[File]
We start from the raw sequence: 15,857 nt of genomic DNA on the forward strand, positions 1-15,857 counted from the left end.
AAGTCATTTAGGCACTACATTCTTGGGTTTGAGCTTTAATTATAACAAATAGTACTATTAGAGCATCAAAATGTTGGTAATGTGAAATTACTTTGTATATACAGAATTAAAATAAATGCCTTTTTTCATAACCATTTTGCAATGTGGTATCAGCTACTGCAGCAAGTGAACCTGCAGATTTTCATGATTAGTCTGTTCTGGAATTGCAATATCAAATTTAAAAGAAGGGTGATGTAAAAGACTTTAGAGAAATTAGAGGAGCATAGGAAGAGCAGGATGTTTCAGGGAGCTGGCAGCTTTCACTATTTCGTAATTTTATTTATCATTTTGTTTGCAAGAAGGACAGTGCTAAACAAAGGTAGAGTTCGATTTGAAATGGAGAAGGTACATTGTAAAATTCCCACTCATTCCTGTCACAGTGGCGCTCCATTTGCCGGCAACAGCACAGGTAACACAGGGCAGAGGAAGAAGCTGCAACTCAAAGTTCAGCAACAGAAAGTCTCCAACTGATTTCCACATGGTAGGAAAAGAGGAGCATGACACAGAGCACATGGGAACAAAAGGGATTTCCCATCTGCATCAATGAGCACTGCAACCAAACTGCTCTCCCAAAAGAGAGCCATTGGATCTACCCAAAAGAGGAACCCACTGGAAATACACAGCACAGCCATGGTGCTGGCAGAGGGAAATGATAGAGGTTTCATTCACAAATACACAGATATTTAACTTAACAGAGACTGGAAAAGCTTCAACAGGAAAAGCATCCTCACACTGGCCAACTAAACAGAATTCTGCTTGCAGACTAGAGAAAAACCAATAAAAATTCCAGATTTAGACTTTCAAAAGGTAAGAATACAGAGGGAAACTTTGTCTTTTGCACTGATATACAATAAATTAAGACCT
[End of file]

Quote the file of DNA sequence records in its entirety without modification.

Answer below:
We start from the raw sequence: 15,857 nt of genomic DNA on the forward strand, positions 1-15,857 counted from the left end.
AAGTCATTTAGGCACTACATTCTTGGGTTTGAGCTTTAATTATAACAAATAGTACTATTAGAGCATCAAAATGTTGGTAATGTGAAATTACTTTGTATATACAGAATTAAAATAAATGCCTTTTTTCATAACCATTTTGCAATGTGGTATCAGCTACTGCAGCAAGTGAACCTGCAGATTTTCATGATTAGTCTGTTCTGGAATTGCAATATCAAATTTAAAAGAAGGGTGATGTAAAAGACTTTAGAGAAATTAGAGGAGCATAGGAAGAGCAGGATGTTTCAGGGAGCTGGCAGCTTTCACTATTTCGTAATTTTATTTATCATTTTGTTTGCAAGAAGGACAGTGCTAAACAAAGGTAGAGTTCGATTTGAAATGGAGAAGGTACATTGTAAAATTCCCACTCATTCCTGTCACAGTGGCGCTCCATTTGCCGGCAACAGCACAGGTAACACAGGGCAGAGGAAGAAGCTGCAACTCAAAGTTCAGCAACAGAAAGTCTCCAACTGATTTCCACATGGTAGGAAAAGAGGAGCATGACACAGAGCACATGGGAACAAAAGGGATTTCCCATCTGCATCAATGAGCACTGCAACCAAACTGCTCTCCCAAAAGAGAGCCATTGGATCTACCCAAAAGAGGAACCCACTGGAAATACACAGCACAGCCATGGTGCTGGCAGAGGGAAATGATAGAGGTTTCATTCACAAATACACAGATATTTAACTTAACAGAGACTGGAAAAGCTTCAACAGGAAAAGCATCCTCACACTGGCCAACTAAACAGAATTCTGCTTGCAGACTAGAGAAAAACCAATAAAAATTCCAGATTTAGACTTTCAAAAGGTAAGAATACAGAGGGAAACTTTGTCTTTTGCACTGATATACAATAAATTAAGACCT